When creating a lighting scheme for a home, there are thousands upon thousands of different styles and types of light fixtures to choose from. Some manufacturers even label light fixtures as ‘task,’ ‘general,’ ‘outdoor,’ ‘accent’ or ‘ambient.’ However, this leaves many homeowners stumped: what is ambient lighting and can I use an ambient light fixture for something other than its intended use?
What is Ambient Lighting?
Simply put, ambient lighting is similar to general lighting but with a twist. In the lighting world, ambient refers to a hidden source of light that still manages to create a nice, ambient glow in a room. However, the term ‘hidden’ refers to the bulb itself. For example, chandeliers often feature visible bulbs whereas enclosed, flush-mounted ceiling lights do not show the bulb itself.
Here’s where things get complicated: ambient lighting can also refer to light fixtures, such as a ceiling light (which is typically used for general lighting) that are on a dimmer switch. By dimming the ceiling light, it now gives off a more glow-like light rather than general light. As noted earlier, since some ceiling lights do not fully conceal the bulbs themselves, not all ceiling lights can also be considered ambient lighting. This can create a bit of confusion.
It should be noted that ambient lighting can also go by a number of additional terms including aesthetic lighting or low-key lighting.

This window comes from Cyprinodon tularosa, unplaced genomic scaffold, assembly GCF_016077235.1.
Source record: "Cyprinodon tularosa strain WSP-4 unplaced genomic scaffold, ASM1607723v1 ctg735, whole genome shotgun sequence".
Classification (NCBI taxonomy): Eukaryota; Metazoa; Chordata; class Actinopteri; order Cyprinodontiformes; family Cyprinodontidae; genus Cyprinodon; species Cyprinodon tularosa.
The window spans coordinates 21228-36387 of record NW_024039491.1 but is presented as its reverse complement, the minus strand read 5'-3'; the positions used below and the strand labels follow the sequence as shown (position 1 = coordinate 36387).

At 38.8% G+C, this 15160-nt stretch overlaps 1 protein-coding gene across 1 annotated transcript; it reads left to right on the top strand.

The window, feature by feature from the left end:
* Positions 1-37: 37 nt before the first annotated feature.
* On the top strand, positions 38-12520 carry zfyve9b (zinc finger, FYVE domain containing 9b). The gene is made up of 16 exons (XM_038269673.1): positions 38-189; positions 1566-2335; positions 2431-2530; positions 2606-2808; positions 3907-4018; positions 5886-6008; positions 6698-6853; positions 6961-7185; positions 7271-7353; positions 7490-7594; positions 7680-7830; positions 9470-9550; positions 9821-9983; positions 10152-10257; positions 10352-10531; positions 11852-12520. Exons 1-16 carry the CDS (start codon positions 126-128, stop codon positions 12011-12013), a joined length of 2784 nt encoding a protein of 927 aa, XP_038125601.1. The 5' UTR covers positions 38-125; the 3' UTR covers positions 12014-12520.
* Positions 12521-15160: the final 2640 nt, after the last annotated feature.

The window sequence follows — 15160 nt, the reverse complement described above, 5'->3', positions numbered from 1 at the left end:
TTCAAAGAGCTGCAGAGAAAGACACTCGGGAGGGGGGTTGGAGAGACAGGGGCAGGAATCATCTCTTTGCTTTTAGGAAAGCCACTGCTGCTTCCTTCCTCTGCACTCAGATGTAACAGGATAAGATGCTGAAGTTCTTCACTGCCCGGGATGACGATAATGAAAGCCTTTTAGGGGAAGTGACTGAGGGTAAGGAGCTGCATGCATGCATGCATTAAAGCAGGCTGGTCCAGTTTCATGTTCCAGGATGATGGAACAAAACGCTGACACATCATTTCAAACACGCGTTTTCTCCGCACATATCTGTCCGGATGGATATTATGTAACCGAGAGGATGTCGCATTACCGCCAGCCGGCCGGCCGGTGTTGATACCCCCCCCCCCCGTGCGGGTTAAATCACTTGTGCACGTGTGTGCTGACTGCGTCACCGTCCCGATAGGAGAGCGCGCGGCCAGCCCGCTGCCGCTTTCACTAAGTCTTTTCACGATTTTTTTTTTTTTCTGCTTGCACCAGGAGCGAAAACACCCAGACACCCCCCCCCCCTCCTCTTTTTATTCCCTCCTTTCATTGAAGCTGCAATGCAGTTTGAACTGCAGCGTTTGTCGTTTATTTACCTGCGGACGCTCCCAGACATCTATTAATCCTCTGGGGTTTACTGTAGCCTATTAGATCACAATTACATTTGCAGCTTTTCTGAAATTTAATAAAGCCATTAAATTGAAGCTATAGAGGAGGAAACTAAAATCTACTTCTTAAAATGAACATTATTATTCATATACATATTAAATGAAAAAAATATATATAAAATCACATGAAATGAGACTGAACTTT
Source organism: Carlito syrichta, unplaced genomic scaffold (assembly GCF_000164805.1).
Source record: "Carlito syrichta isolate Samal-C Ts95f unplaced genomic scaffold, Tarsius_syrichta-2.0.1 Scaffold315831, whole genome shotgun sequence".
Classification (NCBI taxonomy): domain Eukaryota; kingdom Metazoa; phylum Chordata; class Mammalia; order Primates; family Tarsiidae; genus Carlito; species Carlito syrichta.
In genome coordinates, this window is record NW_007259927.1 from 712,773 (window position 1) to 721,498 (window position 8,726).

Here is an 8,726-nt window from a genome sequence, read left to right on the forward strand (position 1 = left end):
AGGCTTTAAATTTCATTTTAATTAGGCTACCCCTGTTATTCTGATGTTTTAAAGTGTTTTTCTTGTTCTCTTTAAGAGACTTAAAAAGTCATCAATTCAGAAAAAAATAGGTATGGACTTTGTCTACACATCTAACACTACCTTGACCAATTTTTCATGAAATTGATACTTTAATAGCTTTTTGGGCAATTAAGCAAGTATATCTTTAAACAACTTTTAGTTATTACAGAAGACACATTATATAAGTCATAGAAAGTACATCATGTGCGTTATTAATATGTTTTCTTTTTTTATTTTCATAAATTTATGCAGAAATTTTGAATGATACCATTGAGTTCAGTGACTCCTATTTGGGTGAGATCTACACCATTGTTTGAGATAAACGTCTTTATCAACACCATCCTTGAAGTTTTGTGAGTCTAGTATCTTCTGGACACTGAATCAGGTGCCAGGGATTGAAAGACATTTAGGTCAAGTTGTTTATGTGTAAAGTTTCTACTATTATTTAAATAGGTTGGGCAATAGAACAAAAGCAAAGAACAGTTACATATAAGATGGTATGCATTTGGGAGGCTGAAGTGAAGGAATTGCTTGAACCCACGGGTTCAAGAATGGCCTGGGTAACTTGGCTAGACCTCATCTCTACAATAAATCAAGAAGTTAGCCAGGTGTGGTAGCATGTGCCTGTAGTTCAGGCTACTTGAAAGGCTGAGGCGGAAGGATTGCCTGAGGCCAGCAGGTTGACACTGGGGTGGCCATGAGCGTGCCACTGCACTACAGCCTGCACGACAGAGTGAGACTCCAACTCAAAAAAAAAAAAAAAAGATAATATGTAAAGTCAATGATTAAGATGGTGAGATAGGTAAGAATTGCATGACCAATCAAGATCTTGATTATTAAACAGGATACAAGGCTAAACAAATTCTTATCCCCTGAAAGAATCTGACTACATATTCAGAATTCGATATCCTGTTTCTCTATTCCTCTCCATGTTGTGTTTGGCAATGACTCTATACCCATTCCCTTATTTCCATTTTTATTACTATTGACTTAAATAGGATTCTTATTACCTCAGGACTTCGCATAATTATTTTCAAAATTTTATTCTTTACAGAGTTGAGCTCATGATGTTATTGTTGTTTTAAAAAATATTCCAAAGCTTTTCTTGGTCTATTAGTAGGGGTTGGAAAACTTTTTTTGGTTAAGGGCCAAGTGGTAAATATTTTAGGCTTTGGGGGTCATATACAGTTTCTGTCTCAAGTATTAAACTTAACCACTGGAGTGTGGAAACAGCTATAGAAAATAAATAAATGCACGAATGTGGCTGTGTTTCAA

What Are Some Examples of Ambient Light Fixtures and Where Should I Use Them?
Perhaps one of the best examples of ambient lighting is the wall sconce. Wall sconces typically conceal their bulbs rather well using various styles of shades. Furthermore, this light fixture produces an even, ambient glow that washes over the room rather than creating general overhead light.
Wall sconces are ideal for rooms such as hallways, as these spaces do not require an excessive amount of light but rather just enough light to pass through without bumping into something.
Another type of ambient light could include paper or plastic lanterns in which the entire bulb is concealed. These lanterns typically do not produce enough light to be used as a main light source, but they do produce an even glow that is typically expected and desired when looking to create and include ambient lighting in a light scheme.
Ideal locations for ambient lighting include the living room, bedroom, foyers, hallways and corridors. It should be noted that as always, ambient lighting should be mixed with other types of lighting to create an overall light scheme. Images 1 | 2 | 3 | 4 | 5 | 6
Explore more gorgeous wall sconces and hanging lanterns at Arcadian Lighting and create an ambiance that will warm your home!